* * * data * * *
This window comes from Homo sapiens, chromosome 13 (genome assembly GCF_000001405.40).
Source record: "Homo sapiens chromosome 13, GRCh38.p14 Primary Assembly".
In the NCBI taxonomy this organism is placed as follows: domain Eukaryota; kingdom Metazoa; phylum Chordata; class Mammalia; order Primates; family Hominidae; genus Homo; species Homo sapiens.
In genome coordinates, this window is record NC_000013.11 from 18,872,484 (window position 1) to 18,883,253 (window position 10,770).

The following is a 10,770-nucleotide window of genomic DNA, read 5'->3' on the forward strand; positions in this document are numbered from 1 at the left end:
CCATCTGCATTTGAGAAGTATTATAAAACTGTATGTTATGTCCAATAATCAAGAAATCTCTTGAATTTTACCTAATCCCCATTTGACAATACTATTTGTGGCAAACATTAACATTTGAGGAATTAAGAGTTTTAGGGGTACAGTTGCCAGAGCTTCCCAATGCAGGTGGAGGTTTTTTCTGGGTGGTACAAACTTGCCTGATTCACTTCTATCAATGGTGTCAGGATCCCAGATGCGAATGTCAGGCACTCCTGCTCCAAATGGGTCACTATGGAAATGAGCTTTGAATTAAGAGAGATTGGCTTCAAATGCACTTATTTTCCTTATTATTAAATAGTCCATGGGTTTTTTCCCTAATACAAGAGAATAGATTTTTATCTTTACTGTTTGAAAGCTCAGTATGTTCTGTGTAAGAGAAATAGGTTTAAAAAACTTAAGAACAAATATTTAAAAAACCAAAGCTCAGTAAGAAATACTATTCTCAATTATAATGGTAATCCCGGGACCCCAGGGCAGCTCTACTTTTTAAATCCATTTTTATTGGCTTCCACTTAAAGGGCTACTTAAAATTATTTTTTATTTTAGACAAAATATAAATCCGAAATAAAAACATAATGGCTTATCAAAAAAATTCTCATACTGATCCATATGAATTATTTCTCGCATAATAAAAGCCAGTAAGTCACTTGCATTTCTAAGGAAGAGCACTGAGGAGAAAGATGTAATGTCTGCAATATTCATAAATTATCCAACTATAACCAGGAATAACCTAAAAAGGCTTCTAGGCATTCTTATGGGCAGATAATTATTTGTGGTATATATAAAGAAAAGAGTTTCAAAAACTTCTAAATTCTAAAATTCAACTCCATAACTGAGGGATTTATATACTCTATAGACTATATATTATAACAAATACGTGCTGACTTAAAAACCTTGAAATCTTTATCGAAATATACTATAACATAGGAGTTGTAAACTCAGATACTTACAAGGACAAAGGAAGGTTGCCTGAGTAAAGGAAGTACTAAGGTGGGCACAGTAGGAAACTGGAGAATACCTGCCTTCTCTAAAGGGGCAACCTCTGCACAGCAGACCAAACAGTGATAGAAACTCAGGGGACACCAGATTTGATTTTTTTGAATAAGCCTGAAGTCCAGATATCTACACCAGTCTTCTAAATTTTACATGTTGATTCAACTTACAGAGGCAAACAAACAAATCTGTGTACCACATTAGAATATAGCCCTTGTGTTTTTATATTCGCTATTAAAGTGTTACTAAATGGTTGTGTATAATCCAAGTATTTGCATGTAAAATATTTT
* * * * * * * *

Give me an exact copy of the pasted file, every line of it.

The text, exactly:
This window comes from Homo sapiens, chromosome 13 (genome assembly GCF_000001405.40).
Source record: "Homo sapiens chromosome 13, GRCh38.p14 Primary Assembly".
In the NCBI taxonomy this organism is placed as follows: domain Eukaryota; kingdom Metazoa; phylum Chordata; class Mammalia; order Primates; family Hominidae; genus Homo; species Homo sapiens.
In genome coordinates, this window is record NC_000013.11 from 18,872,484 (window position 1) to 18,883,253 (window position 10,770).

The following is a 10,770-nucleotide window of genomic DNA, read 5'->3' on the forward strand; positions in this document are numbered from 1 at the left end:
CCATCTGCATTTGAGAAGTATTATAAAACTGTATGTTATGTCCAATAATCAAGAAATCTCTTGAATTTTACCTAATCCCCATTTGACAATACTATTTGTGGCAAACATTAACATTTGAGGAATTAAGAGTTTTAGGGGTACAGTTGCCAGAGCTTCCCAATGCAGGTGGAGGTTTTTTCTGGGTGGTACAAACTTGCCTGATTCACTTCTATCAATGGTGTCAGGATCCCAGATGCGAATGTCAGGCACTCCTGCTCCAAATGGGTCACTATGGAAATGAGCTTTGAATTAAGAGAGATTGGCTTCAAATGCACTTATTTTCCTTATTATTAAATAGTCCATGGGTTTTTTCCCTAATACAAGAGAATAGATTTTTATCTTTACTGTTTGAAAGCTCAGTATGTTCTGTGTAAGAGAAATAGGTTTAAAAAACTTAAGAACAAATATTTAAAAAACCAAAGCTCAGTAAGAAATACTATTCTCAATTATAATGGTAATCCCGGGACCCCAGGGCAGCTCTACTTTTTAAATCCATTTTTATTGGCTTCCACTTAAAGGGCTACTTAAAATTATTTTTTATTTTAGACAAAATATAAATCCGAAATAAAAACATAATGGCTTATCAAAAAAATTCTCATACTGATCCATATGAATTATTTCTCGCATAATAAAAGCCAGTAAGTCACTTGCATTTCTAAGGAAGAGCACTGAGGAGAAAGATGTAATGTCTGCAATATTCATAAATTATCCAACTATAACCAGGAATAACCTAAAAAGGCTTCTAGGCATTCTTATGGGCAGATAATTATTTGTGGTATATATAAAGAAAAGAGTTTCAAAAACTTCTAAATTCTAAAATTCAACTCCATAACTGAGGGATTTATATACTCTATAGACTATATATTATAACAAATACGTGCTGACTTAAAAACCTTGAAATCTTTATCGAAATATACTATAACATAGGAGTTGTAAACTCAGATACTTACAAGGACAAAGGAAGGTTGCCTGAGTAAAGGAAGTACTAAGGTGGGCACAGTAGGAAACTGGAGAATACCTGCCTTCTCTAAAGGGGCAACCTCTGCACAGCAGACCAAACAGTGATAGAAACTCAGGGGACACCAGATTTGATTTTTTTGAATAAGCCTGAAGTCCAGATATCTACACCAGTCTTCTAAATTTTACATGTTGATTCAACTTACAGAGGCAAACAAACAAATCTGTGTACCACATTAGAATATAGCCCTTGTGTTTTTATATTCGCTATTAAAGTGTTACTAAATGGTTGTGTATAATCCAAGTATTTGCATGTAAAATATTTT